UN Talks Recap

Campaigners outside the UN in Geneva (via Campaign to Stop Killer Robots)

Campaigners outside the UN in Geneva (via Campaign to Stop Killer Robots)

Last week, 87 states gathered in Geneva to discuss lethal autonomous weapons systems.

This Informal Experts Meeting ran from May 13 to May 16 and was the first international discussion on autonomous weapons systems.  The meeting was focused on information rather than decision making.  The 87 states attended the meeting under the Convention on Conventional Weapons (CCW)  along with representatives from UN agencies including UNIDIR, the International Committee of the Red Cross (ICRC), and registered non-governmental organizations including the delegation of the Campaign to Stop Killer Robots.

The four day meeting included general debate and then substantive sessions with presentations from experts.  The Chair’s summary showed that there is a willingness to pursue this topic and a possible issue for the next meetings would be the concept of meaningful human control.  The options for going forward cited include exchange of information, development of best practices, moratorium on  research, and a ban.  The Campaign to Stop Killer Robots has a great piece about the meeting on their website.

Over the course of the week many states highlighted the importance of always maintaining meaningful human control over targeting and attack decisions.  We are MAC were not only pleased that 5 countries have already called for a ban, but also that no country vigorously defended or argued for autonomous systems weapons although Czech Republic and Israel each spoke on the desirability of such systems.

Unlike most countries, Canada has not yet provided copies of their statements to Reaching Critical Will or to the United Nations so we have had to piece together the statements from the CCW Review and Twitter.  On day 1, Canada was the only country to say that existing international humanitarian law is sufficient to regulate the use of autonomous weapons.  It also said that the definition of autonomy is difficult as autonomy is subjective depending on the system. On day 2, Canada said that the moral aspects of autonomous weapons are important and must be part of discussions in CCW.  It looks like Canada did not make any statements or interventions on Day 3.  On day 4, Canada called for more discussion on the ethical and political issues including meaningful human control under the CCW.  Canada also said humanitarian and state security concerns must be balanced in considering autonomous weapons – which is language usually heard from Russia, China and similar states.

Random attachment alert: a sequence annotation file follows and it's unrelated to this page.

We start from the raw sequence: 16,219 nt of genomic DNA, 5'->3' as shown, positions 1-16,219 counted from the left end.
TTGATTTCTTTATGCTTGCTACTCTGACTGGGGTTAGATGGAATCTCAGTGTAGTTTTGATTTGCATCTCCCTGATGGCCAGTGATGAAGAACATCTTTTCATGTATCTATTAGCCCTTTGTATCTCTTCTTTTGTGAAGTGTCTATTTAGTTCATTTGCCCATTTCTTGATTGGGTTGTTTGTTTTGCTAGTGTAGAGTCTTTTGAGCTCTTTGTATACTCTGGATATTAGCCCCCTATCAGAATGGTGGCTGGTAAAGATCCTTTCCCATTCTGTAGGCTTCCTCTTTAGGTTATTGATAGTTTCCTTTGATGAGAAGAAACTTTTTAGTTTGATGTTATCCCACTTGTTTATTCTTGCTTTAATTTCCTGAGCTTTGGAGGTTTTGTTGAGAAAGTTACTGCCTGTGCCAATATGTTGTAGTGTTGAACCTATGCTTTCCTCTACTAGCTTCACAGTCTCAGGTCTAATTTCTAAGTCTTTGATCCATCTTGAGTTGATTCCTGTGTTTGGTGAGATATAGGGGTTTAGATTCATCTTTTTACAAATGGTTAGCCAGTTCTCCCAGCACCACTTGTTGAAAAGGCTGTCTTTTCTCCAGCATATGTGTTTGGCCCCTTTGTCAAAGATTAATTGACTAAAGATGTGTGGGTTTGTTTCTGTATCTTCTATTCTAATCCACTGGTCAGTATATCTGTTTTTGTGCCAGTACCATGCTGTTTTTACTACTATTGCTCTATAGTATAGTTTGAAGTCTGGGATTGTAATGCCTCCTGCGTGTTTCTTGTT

Some of the presentations from the substantive sessions are available online:

Technological Issues – key topics included definitions of autonomy and meaningful human control.  Included a debate between Ron Arkin who believes that it is pre-mature to ban autonomous weapons and Noel Sharkey who does not believe that computerised weapons without a human in control can fully comply with international humanitarian law in the foreseeable future.

Ethics and Sociology – key topics included if machines should make the decision to take a human life, the relevance of human judgement to international law and the need for human control.

Legal Issues (International Humanitarian Law) – key topics included definitions, whether or not autonomous weapons systems are inherently illegal, morality and military effectiveness.  This was an extensive debate.

Legal Issues (other areas of international law) – key topics included human rights law, accountability and article 36 weapons reviews.

Operational and military issues – key topics included meaningful human control, military effectiveness and the nature of warfare.

The Campaign to Stop Killer Robots held side events each day to delve deeper into the issues at hand.  These side events were well attended and lively discussions covered the topics at hand in greater depth.

While the meetings were progressing in Geneva here at the national level Mines Action Canada was working to ensure these historic sessions reached media coverage across Canada.  For example:

CCW member states will reconvene in November to decide if they want to continue these talks.  Until then Mines Action Canada and our colleagues in the international campaign will continue to push for a renewed and expanded mandate including continued discussions on meaningful human control over all targeting and firing decisions.

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Posted on May 20, 2014, in Events and tagged , , , , , . Bookmark the permalink. 1 Comment.

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